- Tiago Forte
Struggling with information
Everyone is in desperate need of a system to manage the ever-increasing volume of information pouring into their brains. I’ve heard the plea from students and executives, entrepreneurs and managers, engineers and writers, and so many others seeking a more productive and empowered relationship with the information they consume
You are what you consume
You are what you consume, and that applies just as much to information as to nutrition
Notetaking and deliberate practice
Notetaking gives you a way to deliberately practice the skill of distilling every day
Archipelago of Ideas
- when creating new content (especially when writing) don’t start with a blank page
- gather a group of ideas, sources or main points that will form the very first structure of your content (essay, blog post, presentation, deliverable)
- once a critical mass is reached, you switch into convergence mode (from divergence mode) and link your notes in a way that makes sense
- basically building bridges between the islands
An Archipelago of Ideas separates the two activities your brain has the most difficulty performing at the same time: choosing ideas (known as selection) and arranging them into a logical flow (known as sequencing)
An archipelago is a chain of islands in the ocean, usually formed by volcanic activity over long spans of time. The Hawaiian Islands, for example, are an archipelago of eight major islands
Knowledge workers are supposed to work at high standards, fast, continuously. This generates some tention between quality and quantity. Culinary chefs have adopted a particular system for dealing with these high-load working environments: mise en place.
Knowledge is the most valuable asset for “knowledge workers” professionals. They spend a huge amount of time managing huge amount of information, searching for the right piece of information.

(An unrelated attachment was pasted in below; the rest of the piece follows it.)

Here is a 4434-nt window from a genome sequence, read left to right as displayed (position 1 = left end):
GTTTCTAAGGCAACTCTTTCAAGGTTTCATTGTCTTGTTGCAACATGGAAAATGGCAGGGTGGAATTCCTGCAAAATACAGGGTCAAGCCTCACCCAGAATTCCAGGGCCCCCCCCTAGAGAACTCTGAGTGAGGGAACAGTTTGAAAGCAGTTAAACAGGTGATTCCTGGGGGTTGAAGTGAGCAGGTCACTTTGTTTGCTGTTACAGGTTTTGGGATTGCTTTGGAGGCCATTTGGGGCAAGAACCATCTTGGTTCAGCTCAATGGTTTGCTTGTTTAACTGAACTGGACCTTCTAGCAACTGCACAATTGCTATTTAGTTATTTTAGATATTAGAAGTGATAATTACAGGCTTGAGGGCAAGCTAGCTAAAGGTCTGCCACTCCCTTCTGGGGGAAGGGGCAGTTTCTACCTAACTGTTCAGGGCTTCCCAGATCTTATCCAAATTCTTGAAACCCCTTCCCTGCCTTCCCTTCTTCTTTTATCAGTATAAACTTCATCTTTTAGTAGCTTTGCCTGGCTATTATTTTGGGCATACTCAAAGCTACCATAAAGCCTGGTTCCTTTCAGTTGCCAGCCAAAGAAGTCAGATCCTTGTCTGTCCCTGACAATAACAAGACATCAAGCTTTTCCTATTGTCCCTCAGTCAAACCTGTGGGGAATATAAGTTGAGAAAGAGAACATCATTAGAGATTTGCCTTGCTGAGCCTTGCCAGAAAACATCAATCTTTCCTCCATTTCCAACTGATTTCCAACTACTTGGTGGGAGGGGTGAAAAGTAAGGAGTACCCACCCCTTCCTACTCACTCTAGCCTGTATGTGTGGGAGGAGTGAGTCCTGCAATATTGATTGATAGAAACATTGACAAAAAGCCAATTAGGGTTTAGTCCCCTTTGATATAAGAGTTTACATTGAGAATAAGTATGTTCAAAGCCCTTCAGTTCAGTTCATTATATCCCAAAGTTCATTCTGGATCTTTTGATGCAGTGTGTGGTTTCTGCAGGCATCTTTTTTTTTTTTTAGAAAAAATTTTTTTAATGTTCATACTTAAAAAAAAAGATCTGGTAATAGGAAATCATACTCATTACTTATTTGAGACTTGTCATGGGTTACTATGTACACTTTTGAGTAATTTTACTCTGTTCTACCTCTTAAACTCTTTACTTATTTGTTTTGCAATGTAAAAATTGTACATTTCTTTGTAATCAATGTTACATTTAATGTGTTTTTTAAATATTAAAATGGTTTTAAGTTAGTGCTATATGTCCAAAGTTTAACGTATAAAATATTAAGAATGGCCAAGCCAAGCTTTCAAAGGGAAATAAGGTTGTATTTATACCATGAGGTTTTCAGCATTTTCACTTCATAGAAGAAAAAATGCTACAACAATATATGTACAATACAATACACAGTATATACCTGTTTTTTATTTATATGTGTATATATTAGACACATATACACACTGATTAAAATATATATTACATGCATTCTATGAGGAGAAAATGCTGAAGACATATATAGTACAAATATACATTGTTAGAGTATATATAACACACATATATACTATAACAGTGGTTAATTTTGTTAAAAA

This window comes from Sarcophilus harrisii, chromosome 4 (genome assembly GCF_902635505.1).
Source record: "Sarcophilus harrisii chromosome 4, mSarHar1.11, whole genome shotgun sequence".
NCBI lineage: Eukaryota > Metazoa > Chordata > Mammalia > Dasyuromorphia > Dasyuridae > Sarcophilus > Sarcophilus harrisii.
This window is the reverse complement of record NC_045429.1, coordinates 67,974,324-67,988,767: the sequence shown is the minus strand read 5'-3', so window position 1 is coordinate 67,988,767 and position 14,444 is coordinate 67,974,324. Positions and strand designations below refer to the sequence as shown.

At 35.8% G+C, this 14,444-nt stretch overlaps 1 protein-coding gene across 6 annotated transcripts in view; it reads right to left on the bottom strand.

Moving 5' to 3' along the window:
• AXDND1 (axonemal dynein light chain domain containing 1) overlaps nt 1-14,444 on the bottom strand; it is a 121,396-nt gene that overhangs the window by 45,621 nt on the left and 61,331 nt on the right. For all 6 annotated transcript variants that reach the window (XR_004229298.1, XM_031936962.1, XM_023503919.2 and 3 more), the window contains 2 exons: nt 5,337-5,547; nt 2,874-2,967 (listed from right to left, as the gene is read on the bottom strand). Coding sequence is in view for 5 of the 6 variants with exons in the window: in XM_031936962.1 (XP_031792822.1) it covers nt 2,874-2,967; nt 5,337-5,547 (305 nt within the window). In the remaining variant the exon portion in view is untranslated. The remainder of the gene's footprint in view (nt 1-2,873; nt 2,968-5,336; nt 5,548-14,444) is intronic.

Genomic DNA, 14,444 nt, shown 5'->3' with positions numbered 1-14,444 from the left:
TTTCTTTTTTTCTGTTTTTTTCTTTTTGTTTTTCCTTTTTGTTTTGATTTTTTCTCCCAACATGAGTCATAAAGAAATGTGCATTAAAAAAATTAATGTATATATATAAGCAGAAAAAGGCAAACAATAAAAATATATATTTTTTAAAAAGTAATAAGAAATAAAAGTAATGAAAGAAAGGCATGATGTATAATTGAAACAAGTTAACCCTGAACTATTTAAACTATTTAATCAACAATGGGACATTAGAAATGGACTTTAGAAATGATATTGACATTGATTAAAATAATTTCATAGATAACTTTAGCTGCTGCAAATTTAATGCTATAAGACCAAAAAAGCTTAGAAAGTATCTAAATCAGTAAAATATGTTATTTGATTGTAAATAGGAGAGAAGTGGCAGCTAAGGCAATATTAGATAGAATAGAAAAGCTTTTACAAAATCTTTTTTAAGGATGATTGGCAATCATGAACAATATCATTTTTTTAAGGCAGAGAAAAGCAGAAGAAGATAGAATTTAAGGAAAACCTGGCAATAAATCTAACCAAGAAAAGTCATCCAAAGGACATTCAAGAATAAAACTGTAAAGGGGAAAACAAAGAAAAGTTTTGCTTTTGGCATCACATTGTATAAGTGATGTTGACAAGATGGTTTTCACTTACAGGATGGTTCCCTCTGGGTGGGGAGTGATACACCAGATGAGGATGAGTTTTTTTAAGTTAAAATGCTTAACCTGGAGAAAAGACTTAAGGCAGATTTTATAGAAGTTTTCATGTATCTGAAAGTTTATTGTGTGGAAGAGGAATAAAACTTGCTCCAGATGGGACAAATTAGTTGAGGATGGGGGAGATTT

On the importance of having a working environment instead of just a storage environment:
When you make your digital notes a working environment, not just a storage environment, you end up spending a lot more time there. When you spend more time there, you’ll inevitably notice many more small opportunities for change than you expect. Over time, this will gradually produce an environment far more suited to your real needs than anything you could have planned up front. Just like professional chefs keep their environment organized with small nudges and adjustments, you can use noticing habits to “organize as you go.”
Organizing knowledge and relying on your Second Brain is essential. It should allow you to:
- make your ideas concrete
- reveal new associations between ideas
- incubate ideas over time
- sharpen unique perspectives
Knowledge should help you find solution for your own problems (or bigger ones) and produce something meaningful. Personal knowledge management is there to support you taking action - anything else should be considered as a distraction.
That’s why you should produce more than you consume. Creating new things can have a positive impact on your well-being, it can inspire/entertain/educate others.
Twelve Favorite Problems
- inspired by Richard Feynman
“You have to keep a dozen of your favorite problems constantly present in your mind,” Feynman told one interviewer. “Every time you hear or read a new trick or a new result, test it against each of your twelve problems to see whether it helps.”
- How can we make society fairer and more equitable?
- How can I make it a habit to exercise every day?
- How can I have closer relationships with the people I love?
- How can I spend more of my time doing high-value work?
- How do I live less in the past and more in the present?
- How do I build an investment strategy that is aligned with my mid-term and long-term goals and commitments?
- What does it look like to move from mindless consumption to mindful creation?
- How can I go to bed early instead of watching shows after the kids go to bed?
- How can my industry become more ecologically sustainable while remaining profitable?
- How can I work through the fear I have of taking on more responsibility?
- How can my school provide more resources for students with special needs?
- How do I start reading all the books I already have instead of buying more?
- How can I speed up and relax at the same time?
- How can we make the healthcare system more responsive to people’s needs?
- What can I do to make eating healthily easier?
- How can I make decisions with more confidence?
The power of thinking small. These are the intermediate steps that will help you to actually finish your project. These can be reusable so you can use them for different projects. These are basically the next actionable steps in GTD
There are 5 types:
- distilled notes